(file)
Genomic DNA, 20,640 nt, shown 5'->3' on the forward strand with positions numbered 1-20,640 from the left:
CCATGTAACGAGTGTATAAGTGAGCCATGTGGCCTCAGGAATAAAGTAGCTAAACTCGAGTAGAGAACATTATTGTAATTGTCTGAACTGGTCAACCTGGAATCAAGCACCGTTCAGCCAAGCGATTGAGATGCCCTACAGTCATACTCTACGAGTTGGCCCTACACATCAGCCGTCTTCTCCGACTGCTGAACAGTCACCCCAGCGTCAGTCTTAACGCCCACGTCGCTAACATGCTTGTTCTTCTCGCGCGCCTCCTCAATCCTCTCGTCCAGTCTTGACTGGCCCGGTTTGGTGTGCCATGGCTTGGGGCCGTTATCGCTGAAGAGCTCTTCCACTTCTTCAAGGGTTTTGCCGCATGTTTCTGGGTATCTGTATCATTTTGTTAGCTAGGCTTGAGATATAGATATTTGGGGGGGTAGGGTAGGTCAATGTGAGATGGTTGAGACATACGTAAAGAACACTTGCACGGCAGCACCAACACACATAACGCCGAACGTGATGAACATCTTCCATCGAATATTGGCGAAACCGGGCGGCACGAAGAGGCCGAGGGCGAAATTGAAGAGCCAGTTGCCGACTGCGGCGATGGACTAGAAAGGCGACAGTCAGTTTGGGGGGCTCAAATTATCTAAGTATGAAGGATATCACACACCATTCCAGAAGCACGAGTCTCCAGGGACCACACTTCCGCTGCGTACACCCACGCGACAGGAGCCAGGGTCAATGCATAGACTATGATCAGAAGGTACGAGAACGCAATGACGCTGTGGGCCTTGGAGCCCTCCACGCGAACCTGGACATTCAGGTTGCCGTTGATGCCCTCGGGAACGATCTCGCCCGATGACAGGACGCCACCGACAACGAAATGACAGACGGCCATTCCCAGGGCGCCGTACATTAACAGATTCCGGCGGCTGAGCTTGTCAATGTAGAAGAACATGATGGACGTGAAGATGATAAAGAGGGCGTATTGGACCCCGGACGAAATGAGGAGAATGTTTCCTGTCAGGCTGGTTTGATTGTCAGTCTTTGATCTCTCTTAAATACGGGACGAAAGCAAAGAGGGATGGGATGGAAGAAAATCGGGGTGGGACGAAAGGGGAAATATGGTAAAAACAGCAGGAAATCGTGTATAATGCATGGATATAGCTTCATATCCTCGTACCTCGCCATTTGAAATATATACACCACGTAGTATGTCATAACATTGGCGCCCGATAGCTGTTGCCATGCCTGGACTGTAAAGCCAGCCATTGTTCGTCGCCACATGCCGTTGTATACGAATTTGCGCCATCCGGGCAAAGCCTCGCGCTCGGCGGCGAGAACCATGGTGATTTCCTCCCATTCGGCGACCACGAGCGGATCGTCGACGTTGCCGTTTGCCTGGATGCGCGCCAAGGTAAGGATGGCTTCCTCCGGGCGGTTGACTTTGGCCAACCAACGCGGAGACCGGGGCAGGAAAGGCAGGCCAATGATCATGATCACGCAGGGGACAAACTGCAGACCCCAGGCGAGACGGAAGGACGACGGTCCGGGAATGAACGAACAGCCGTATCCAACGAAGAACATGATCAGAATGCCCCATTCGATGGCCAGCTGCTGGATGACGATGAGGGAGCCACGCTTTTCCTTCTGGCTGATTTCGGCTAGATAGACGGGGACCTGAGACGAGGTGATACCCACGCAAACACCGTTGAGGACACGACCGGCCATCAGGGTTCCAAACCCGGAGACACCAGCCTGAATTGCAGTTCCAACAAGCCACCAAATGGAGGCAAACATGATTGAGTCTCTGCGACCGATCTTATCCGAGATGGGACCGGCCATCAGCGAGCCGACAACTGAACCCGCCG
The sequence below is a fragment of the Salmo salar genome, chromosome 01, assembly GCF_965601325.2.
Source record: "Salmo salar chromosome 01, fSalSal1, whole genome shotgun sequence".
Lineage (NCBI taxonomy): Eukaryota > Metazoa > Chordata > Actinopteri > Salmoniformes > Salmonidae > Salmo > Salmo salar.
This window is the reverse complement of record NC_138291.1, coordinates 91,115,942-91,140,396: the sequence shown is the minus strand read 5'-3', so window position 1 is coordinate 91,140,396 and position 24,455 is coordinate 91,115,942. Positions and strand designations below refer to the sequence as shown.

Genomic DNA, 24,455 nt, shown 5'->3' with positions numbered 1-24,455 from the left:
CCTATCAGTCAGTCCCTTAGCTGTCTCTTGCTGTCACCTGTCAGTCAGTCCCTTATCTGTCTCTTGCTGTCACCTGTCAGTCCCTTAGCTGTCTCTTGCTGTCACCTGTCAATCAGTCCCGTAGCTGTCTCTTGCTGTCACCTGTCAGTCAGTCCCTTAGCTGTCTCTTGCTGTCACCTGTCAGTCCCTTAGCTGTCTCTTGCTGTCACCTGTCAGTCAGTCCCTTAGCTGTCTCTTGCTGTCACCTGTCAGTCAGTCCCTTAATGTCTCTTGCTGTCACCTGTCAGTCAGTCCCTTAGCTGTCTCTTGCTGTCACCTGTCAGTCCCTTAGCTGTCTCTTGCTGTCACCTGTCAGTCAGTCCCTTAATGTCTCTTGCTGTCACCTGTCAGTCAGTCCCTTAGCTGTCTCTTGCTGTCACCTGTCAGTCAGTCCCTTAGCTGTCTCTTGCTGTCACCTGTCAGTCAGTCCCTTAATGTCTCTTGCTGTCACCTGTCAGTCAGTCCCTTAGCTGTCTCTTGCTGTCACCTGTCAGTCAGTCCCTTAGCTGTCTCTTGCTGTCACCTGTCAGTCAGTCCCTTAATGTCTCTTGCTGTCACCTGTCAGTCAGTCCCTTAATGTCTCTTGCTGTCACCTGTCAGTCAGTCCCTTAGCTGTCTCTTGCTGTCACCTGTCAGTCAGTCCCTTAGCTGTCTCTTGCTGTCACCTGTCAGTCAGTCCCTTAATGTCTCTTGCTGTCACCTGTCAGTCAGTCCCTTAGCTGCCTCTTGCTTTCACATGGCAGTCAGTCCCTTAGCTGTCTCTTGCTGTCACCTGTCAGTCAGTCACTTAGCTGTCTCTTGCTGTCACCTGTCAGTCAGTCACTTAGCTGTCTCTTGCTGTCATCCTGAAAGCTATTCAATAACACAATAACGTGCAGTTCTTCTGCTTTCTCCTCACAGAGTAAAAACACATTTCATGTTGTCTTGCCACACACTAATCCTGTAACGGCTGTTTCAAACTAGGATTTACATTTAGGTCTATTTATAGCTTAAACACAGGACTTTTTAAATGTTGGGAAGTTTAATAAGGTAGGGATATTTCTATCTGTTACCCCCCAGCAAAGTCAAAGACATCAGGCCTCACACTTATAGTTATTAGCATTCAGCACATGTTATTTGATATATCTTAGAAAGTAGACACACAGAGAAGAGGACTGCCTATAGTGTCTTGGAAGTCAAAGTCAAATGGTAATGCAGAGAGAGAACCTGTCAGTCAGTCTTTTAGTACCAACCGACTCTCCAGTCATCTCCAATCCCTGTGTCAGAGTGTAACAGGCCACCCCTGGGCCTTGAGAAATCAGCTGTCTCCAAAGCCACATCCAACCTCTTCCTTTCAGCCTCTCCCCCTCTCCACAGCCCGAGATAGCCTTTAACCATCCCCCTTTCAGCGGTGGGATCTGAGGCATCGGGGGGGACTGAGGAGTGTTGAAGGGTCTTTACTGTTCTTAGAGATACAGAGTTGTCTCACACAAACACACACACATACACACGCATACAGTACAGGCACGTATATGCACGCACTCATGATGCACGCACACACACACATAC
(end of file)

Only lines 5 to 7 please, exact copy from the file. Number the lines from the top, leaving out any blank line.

Lineage (NCBI taxonomy): Eukaryota > Metazoa > Chordata > Actinopteri > Salmoniformes > Salmonidae > Salmo > Salmo salar.
This window is the reverse complement of record NC_138291.1, coordinates 91,115,942-91,140,396: the sequence shown is the minus strand read 5'-3', so window position 1 is coordinate 91,140,396 and position 24,455 is coordinate 91,115,942. Positions and strand designations below refer to the sequence as shown.

Genomic DNA, 24,455 nt, shown 5'->3' with positions numbered 1-24,455 from the left: